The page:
Sun | Jul 25, 2021

To catch a farm thief!

Published:Sunday | June 22, 2014 | 12:00 AM
Waterford High School student Kema Anderson (second left) describes, on behalf of his team members, their praedial larceny device, while other members of his team (from left), Cardia Williams, science teacher Tera Rankine, Shenel Allen, and Ifanie Grant, look on. -JIS Photo

Waterford High students design electronic system to reduce praedial larceny

Christopher Serju, Sunday Gleaner Writer

As farmers continue to suffer at the hands of thieves who annually reap way more than $5 billion of produce they do not sow, a group of students from the Waterford High School, St Catherine, is offering a possible solution to the age-old problem.

So impressive was the students' Science and Environmental Club electronic anti-praedial larceny device at this year's Katalyxt Youth Innovators' Competition, that the company has committed to helping the school develop a working model.

"Katalyxt will partner with us so that we can build out the technology and start a business," science teacher Tera Rankine told The Sunday Gleaner after the school's entry in the 2014 competition scored overwhelmingly with the judges.

In addition to taking first place, Waterford High also copped the 'Big Idea!' award, introduced this year and for which organiser's had demanded that "the product/service must be useful and provide a solution to a daily problem in addition to being demand-oriented. That is, the product must be responsive to a market demand and fill an existing gap in the market".

After being encouraged by Rankine to enter the competition, the students set about researching the issue of praedial larceny in Jamaica - challenges and solutions.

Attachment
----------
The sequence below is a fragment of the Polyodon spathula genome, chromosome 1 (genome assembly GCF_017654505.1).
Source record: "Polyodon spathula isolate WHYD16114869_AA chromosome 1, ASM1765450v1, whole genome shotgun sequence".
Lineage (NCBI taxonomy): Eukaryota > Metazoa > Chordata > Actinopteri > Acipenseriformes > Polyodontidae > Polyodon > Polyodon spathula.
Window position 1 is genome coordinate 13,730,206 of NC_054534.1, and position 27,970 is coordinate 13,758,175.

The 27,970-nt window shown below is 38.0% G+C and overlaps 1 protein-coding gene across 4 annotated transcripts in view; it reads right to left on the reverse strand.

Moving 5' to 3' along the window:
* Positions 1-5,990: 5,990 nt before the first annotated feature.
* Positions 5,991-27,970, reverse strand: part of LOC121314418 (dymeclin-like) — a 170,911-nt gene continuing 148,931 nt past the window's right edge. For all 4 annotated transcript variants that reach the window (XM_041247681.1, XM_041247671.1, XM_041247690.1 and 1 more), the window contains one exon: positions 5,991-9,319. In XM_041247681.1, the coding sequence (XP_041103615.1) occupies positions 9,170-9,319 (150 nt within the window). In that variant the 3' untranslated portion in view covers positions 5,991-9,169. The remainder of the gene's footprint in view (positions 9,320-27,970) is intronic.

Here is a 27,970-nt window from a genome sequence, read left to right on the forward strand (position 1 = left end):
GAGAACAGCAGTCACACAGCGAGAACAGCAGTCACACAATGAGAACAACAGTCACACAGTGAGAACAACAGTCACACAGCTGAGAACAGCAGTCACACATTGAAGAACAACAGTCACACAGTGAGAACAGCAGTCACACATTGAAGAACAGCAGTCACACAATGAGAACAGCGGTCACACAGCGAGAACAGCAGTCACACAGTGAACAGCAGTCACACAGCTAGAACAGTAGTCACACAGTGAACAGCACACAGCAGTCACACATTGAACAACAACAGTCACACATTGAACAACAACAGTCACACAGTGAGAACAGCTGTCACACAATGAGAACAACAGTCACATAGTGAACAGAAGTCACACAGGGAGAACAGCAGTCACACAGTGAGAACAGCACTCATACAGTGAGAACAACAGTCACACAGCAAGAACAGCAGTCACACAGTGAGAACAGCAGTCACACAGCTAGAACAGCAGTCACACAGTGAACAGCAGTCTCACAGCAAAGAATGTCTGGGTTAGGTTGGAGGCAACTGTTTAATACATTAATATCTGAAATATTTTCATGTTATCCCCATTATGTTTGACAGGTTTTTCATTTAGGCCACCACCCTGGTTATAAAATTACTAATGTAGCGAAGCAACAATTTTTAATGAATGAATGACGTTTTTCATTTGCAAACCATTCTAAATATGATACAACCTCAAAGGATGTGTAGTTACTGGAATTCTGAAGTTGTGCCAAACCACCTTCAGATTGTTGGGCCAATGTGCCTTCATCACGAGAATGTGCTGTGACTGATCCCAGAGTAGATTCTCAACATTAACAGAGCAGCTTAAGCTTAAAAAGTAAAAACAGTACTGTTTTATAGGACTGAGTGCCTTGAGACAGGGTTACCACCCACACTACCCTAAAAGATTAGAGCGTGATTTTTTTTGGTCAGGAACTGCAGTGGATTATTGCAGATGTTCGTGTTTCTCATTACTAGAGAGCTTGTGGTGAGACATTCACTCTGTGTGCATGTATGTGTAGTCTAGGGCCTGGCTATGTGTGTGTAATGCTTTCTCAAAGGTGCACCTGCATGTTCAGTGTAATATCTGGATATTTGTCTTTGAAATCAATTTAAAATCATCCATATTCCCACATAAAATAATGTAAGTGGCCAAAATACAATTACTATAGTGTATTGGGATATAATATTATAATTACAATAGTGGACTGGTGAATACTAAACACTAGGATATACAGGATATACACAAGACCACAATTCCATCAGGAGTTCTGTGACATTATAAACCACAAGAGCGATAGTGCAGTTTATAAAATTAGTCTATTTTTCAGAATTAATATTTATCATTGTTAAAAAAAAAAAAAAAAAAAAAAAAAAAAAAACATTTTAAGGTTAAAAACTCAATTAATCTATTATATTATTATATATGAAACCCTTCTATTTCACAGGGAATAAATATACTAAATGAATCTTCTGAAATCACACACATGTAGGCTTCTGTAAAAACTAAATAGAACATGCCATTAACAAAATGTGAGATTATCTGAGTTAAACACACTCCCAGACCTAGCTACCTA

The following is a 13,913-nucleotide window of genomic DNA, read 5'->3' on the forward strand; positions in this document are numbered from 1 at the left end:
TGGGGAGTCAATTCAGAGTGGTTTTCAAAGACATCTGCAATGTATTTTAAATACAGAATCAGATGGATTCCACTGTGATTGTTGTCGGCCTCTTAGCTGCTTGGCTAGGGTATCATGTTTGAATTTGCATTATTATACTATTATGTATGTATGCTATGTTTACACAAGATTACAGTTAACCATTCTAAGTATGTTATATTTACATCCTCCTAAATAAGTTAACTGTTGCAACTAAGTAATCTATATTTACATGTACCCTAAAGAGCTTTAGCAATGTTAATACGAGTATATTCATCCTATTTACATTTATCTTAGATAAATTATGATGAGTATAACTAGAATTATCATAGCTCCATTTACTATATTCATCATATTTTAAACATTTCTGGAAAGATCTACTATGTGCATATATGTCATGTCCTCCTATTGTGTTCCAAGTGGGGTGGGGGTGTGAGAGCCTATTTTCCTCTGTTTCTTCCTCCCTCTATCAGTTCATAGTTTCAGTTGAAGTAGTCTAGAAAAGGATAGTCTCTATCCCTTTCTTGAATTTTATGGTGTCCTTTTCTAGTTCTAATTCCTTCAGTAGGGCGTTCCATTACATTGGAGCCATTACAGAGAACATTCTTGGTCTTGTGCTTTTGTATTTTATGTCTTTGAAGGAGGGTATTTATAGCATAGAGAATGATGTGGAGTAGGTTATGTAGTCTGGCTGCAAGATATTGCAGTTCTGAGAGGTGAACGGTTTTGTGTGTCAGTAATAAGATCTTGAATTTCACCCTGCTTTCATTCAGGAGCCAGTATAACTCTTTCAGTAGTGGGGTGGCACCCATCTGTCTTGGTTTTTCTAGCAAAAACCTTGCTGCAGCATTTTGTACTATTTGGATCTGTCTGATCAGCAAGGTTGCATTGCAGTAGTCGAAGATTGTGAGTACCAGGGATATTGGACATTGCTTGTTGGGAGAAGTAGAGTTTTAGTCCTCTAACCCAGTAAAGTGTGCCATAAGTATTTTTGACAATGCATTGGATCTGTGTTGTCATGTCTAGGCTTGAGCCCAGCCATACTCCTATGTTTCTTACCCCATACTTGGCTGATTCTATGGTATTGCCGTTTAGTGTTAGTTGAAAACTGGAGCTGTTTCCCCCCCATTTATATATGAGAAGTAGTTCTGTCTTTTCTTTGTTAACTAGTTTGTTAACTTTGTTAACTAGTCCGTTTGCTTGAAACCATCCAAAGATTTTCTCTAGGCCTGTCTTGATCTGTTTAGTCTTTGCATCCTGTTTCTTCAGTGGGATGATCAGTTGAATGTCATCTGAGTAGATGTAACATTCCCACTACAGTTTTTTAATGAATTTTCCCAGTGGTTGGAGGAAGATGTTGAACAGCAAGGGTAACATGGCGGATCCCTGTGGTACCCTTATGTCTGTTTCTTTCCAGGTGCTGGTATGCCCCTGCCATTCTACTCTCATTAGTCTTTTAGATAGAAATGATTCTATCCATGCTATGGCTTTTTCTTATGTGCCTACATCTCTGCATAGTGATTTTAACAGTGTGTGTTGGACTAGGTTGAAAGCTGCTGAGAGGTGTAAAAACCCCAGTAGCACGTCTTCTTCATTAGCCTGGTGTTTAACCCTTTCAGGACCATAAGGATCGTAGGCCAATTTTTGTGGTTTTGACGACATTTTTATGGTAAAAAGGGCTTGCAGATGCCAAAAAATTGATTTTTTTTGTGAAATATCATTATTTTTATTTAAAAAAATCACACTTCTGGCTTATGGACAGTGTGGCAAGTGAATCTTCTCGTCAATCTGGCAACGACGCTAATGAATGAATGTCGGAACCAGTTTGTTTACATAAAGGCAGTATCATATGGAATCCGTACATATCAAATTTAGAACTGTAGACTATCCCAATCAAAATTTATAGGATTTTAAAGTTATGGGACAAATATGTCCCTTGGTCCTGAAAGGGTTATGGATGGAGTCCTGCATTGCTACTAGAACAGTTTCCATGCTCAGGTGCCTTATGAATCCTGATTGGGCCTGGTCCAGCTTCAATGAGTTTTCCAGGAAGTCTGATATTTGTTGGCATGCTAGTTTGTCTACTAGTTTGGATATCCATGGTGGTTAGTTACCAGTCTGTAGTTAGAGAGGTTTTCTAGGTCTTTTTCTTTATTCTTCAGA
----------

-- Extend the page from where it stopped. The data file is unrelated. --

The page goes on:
Electronic solution

They started by designing a scale model of a livestock and crop farm before going on to build on research that pointed to the need for an electronic solution to complement the usual precautionary measures employed in securing livestock and crops.

"What separates our solution from earlier ones is the emphasis on invisibility, reducing the chances of the thieves being able to sabotage the system because they are not even aware of its presence," said one of the students, Shenel Allen.

Another student, Kemo Anderson, explained the basics of the system without divulging any trade secrets.

It involves the placement of underground sensors close to crops, animal pens, or coops. These sensors are programmed to respond to pressure in much the same way as a land mine, which is usually paired with an explosive device.

"If an intruder steps on the mine, activating it, this immediately triggers a motion-sensing camera, which begins to record activity in the area. There is an application, which allows for the transmission of a video to the farmer's cellular phone, and then a bright light and loud-sounding alarm comes on," said Anderson.

The students explained that the system is designed to prevent the theft of farm produce, and in the process, would identify the would-be criminal, providing clear evidence for the police. The idea is to prevent the theft without the farmers coming into contact with the thieves, while giving the police evidence that can be useful in catching the criminals.

Katalyxt was sufficiently impressed with the idea, but the students are aware that much more work needs to be done to fine-tune and enhance their design.